as to admit of no dispute," 28 and she urges such an
adjustment of law as may check that tyranny. In re
ligious matters there is the same broad, sober common-
sense. Mrs. Adams had been brought up in the strictest
New England Calvinism, and always retained the in
tense earnestness of that creed and its disposition to
try all things by the standard of conscience. But big
otry and intellectual cowardice were alike abhorrent to
her, and she had no inclination to judge others harshly.
" True, genuine religion is calm in its inquiries, deliber
ate in its resolves, and steady in its conduct." 29 And
besides common-sense she infused into her piety some-



1 6 PORTRAITS OF AMERICAN WOMEN

thing of that sunshine which was the sorest need of
Calvinism and for want of which it perished: "I am
one of those who are willing to rejoice always. My
disposition and habits are not of the gloomy kind. I
believe that to enjoy is to obey/ " 80

But vigorous and clear as Mrs. Adams s mind was
in the abstract, its energy showed still more in practical
matters, as was natural and necessary with the life she
lived. We have seen that she could be perfectly con
tented with simple home surroundings and regular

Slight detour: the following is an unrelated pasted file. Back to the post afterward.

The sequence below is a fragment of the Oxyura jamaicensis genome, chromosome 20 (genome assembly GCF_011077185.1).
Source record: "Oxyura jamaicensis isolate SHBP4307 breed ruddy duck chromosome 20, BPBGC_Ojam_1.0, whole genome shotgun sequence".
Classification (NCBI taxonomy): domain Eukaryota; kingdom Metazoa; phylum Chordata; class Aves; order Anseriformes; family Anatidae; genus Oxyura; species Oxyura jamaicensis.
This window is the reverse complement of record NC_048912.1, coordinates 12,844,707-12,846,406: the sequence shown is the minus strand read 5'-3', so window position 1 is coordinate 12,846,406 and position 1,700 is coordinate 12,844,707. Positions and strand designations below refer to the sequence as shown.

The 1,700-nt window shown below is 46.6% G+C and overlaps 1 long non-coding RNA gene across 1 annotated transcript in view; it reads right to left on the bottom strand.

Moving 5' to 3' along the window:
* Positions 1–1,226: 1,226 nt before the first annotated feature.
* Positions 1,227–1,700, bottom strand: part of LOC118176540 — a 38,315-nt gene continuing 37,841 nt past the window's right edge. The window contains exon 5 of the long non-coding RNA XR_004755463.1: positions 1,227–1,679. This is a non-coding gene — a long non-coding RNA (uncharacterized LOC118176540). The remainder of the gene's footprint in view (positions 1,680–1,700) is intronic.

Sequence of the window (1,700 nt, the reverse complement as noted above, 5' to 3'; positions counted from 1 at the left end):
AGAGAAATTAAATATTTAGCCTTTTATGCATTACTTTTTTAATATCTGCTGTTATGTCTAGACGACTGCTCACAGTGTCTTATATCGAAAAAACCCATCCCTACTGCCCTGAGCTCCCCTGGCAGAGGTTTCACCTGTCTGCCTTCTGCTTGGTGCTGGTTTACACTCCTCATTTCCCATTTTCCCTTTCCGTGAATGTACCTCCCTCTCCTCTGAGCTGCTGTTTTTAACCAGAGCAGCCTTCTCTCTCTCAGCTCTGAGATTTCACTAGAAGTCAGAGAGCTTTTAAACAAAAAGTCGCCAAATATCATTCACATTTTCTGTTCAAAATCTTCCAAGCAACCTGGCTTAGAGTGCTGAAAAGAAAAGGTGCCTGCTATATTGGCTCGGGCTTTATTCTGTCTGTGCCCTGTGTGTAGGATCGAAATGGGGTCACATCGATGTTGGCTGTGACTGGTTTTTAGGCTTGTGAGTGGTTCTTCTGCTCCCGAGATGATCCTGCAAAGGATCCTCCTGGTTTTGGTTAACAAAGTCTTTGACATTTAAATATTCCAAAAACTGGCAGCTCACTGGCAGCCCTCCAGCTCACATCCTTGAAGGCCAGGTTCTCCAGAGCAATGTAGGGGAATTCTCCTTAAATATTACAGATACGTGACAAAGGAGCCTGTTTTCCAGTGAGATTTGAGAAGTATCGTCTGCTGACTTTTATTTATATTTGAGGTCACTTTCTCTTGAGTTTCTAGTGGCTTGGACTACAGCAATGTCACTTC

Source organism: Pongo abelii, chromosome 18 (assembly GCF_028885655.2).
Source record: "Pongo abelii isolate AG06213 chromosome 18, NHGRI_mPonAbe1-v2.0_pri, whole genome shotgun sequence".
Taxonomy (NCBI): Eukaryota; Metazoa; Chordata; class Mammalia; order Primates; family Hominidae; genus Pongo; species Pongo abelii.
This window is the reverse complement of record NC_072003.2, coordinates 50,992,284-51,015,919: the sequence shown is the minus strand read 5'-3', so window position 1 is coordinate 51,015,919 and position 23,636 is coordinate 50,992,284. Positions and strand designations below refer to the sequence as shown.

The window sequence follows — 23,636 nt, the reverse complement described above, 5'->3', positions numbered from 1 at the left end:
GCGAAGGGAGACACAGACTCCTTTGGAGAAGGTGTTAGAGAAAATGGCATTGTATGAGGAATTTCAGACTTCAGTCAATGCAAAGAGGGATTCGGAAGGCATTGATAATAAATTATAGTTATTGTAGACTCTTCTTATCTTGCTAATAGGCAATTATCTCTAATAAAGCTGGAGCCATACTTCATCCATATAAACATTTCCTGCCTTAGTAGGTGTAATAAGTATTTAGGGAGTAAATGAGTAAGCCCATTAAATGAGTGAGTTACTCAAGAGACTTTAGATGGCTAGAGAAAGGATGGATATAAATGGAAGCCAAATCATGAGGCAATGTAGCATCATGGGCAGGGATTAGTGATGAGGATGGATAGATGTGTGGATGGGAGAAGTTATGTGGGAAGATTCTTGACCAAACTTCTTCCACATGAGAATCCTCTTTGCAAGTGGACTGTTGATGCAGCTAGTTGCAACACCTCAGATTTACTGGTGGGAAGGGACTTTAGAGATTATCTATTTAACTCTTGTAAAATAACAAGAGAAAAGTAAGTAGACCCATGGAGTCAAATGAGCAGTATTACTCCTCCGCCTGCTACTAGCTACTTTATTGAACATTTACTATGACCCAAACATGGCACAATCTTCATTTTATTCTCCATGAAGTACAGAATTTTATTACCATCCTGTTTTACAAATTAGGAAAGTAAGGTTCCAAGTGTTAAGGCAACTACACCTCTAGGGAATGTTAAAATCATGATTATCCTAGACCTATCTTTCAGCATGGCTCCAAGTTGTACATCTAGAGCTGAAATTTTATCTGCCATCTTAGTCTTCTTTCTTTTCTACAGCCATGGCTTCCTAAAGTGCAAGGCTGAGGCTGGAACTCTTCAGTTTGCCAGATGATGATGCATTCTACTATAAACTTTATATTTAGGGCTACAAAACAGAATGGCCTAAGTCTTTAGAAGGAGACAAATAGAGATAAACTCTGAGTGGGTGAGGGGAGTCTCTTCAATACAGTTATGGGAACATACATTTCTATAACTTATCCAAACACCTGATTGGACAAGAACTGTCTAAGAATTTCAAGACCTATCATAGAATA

pursuits. But she wanted neither sloth nor lethargy.
"Confinement does not suit me or my family," 31 she
wrote to her granddaughter. And again: "Man was
made for action, and for bustle, too, I believe. I am
quite out of conceit with calms." 82 She had her share
of furious housewifery, and no sooner gets on shipboard
than she sets to work with "scrapers, mops, brushes,
infusions of vinegar, etc.," 83 to produce the neatness
and order which she maintained daily at home without
such appeal to violent measures.

And her domestic economy went far beyond mops and
brushes. During her husband s long and necessary ab
sences, she undertook not only the ordinary duties of
wife and mother, but the general management of farms
and property, and performed these functions most effi-



ABIGAIL ADAMS 17

ciently, as is shown by the commendation which she
receives from her loving partner quite as frequently as
advice. She makes purchases and sales, she hires help,
she garners crops. Through it all she carries her own